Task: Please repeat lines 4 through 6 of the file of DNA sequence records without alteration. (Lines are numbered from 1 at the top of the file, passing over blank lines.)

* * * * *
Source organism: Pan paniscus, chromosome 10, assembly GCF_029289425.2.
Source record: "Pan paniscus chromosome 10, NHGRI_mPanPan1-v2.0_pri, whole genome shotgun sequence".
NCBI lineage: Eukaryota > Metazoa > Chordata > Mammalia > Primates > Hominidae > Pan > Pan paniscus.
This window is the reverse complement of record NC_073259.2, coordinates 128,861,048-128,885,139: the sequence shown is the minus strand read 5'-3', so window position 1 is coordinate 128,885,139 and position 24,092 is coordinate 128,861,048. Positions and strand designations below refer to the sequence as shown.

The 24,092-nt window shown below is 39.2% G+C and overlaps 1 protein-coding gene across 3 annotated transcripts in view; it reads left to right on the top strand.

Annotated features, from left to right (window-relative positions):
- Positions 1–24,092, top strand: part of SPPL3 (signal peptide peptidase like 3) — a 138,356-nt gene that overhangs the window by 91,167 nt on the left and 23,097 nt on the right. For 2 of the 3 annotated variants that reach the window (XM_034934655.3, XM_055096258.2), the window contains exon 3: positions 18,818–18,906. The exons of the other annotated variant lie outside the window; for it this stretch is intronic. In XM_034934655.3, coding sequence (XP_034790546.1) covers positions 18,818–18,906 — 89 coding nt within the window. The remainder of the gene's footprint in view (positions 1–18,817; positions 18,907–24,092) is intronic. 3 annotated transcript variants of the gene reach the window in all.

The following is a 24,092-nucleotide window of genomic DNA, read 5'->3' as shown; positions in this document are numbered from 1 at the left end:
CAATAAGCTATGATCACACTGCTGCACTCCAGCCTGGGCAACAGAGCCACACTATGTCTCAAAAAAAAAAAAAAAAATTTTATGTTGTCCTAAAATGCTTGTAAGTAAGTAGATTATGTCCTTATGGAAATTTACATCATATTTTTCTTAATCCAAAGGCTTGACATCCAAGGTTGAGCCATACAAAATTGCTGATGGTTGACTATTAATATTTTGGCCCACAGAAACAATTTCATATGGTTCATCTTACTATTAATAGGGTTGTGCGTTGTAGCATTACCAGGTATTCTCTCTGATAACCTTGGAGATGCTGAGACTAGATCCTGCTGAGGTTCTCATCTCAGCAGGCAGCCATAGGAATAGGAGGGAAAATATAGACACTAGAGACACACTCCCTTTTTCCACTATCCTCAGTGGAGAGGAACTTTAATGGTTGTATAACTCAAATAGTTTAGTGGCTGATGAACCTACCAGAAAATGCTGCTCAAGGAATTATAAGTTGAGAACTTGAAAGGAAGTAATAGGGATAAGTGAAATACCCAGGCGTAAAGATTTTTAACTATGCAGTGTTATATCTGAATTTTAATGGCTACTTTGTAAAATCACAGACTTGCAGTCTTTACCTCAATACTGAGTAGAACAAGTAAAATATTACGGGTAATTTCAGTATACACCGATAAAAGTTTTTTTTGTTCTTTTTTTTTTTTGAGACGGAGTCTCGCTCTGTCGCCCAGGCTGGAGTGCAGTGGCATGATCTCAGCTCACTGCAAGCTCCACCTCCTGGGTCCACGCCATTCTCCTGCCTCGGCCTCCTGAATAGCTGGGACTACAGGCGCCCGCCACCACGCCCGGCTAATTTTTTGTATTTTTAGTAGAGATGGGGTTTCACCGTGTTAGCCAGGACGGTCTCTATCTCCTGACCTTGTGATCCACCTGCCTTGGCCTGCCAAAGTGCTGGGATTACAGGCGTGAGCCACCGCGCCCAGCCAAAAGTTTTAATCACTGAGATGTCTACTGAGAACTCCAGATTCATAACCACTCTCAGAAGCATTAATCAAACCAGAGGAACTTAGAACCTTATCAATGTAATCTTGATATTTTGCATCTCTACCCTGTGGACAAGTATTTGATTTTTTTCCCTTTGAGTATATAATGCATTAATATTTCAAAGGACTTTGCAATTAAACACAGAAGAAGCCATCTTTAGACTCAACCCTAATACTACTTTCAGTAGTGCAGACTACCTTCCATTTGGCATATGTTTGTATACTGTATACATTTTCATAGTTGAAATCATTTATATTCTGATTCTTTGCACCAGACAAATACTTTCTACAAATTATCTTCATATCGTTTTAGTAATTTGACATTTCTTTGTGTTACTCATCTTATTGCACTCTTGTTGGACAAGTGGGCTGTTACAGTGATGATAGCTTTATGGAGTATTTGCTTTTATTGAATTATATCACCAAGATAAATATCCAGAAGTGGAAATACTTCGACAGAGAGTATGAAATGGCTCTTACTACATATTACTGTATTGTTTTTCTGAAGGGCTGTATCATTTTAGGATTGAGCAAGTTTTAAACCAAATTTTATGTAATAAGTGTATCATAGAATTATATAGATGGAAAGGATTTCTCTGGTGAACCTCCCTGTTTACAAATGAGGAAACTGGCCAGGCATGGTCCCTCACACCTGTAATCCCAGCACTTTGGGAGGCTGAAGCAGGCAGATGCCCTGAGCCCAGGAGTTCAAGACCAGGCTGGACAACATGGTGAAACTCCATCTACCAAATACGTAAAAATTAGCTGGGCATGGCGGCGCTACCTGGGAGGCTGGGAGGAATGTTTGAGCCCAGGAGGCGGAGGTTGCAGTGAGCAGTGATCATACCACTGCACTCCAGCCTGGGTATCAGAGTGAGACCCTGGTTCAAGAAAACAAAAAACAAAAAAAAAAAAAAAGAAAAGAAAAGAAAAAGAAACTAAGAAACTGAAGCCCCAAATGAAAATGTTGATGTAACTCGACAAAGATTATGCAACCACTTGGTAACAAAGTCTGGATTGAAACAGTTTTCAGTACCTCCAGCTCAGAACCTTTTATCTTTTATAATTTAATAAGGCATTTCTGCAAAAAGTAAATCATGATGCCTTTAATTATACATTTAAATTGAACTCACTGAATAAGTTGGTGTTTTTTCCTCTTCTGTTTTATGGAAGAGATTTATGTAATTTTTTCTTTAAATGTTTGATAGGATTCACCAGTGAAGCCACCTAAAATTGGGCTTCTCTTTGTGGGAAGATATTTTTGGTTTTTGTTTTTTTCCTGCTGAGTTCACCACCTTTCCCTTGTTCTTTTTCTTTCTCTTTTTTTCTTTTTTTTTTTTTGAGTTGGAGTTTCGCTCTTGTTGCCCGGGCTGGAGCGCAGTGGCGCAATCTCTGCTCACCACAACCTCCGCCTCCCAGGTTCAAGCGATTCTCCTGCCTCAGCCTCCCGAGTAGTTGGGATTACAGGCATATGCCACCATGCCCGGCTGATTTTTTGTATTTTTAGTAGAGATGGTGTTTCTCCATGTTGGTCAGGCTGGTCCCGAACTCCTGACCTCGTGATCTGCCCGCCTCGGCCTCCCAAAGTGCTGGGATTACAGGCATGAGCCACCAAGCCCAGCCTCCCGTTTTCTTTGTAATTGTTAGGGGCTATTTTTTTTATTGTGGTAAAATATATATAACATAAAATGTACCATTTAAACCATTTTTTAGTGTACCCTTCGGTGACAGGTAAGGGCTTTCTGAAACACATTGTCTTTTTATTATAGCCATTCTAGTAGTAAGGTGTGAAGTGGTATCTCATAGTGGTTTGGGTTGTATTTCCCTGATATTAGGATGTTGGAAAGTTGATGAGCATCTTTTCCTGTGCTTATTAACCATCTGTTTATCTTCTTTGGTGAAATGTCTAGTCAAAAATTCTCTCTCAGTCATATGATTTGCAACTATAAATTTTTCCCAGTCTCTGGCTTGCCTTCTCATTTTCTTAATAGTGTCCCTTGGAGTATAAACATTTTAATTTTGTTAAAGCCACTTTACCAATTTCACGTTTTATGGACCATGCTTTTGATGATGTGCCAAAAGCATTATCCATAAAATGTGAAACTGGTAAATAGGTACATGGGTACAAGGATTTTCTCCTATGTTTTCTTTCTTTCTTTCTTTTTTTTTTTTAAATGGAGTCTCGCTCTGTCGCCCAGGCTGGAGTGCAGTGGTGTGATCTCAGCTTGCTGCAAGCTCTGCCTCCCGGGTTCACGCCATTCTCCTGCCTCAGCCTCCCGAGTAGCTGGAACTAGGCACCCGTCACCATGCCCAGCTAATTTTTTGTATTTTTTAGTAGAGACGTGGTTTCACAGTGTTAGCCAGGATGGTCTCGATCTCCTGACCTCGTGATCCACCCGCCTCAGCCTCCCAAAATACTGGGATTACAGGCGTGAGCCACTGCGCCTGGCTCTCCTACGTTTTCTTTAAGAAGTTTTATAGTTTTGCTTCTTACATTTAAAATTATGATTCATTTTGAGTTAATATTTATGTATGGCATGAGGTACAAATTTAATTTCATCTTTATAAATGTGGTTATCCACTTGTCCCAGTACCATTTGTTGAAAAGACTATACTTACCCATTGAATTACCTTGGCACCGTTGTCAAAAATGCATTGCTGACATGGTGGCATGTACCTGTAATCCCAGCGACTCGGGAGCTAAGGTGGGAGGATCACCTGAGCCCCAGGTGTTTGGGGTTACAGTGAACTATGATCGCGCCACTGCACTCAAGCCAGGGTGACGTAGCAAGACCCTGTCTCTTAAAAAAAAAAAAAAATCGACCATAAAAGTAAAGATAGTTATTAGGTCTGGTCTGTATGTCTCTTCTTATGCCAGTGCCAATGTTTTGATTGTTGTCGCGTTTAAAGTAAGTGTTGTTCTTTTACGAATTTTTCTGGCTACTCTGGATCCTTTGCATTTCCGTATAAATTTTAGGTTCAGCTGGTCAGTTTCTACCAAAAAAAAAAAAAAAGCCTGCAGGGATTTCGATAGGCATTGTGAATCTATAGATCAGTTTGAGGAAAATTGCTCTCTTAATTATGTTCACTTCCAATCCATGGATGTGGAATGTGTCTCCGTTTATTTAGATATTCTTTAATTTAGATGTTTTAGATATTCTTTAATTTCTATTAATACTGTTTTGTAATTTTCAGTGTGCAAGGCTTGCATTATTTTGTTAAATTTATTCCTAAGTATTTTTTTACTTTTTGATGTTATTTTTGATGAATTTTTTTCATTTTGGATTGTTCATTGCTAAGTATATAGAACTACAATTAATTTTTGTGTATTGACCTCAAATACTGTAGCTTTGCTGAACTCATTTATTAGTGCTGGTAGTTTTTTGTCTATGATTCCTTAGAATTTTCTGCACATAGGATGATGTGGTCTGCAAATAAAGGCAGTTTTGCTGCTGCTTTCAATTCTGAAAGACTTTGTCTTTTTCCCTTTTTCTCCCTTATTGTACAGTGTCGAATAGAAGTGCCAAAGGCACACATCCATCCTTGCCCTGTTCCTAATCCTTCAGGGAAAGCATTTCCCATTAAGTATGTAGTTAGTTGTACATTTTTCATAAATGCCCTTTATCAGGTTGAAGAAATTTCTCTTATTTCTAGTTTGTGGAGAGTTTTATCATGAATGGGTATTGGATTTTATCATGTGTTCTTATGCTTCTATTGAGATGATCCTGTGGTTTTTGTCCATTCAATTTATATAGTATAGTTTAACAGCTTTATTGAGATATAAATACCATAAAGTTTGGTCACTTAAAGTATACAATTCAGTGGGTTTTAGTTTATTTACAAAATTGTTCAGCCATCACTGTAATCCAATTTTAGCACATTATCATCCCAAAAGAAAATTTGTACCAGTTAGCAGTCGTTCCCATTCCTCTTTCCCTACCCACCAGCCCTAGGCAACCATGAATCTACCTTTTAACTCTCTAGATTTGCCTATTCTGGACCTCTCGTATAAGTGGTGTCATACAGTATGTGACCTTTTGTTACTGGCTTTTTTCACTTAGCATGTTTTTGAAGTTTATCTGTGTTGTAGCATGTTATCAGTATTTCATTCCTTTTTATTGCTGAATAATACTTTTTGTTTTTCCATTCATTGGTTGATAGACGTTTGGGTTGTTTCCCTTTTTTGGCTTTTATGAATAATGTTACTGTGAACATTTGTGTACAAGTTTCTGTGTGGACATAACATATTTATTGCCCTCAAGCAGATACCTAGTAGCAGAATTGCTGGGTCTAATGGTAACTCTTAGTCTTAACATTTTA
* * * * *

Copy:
This window is the reverse complement of record NC_073259.2, coordinates 128,861,048-128,885,139: the sequence shown is the minus strand read 5'-3', so window position 1 is coordinate 128,885,139 and position 24,092 is coordinate 128,861,048. Positions and strand designations below refer to the sequence as shown.

The 24,092-nt window shown below is 39.2% G+C and overlaps 1 protein-coding gene across 3 annotated transcripts in view; it reads left to right on the top strand.

Annotated features, from left to right (window-relative positions):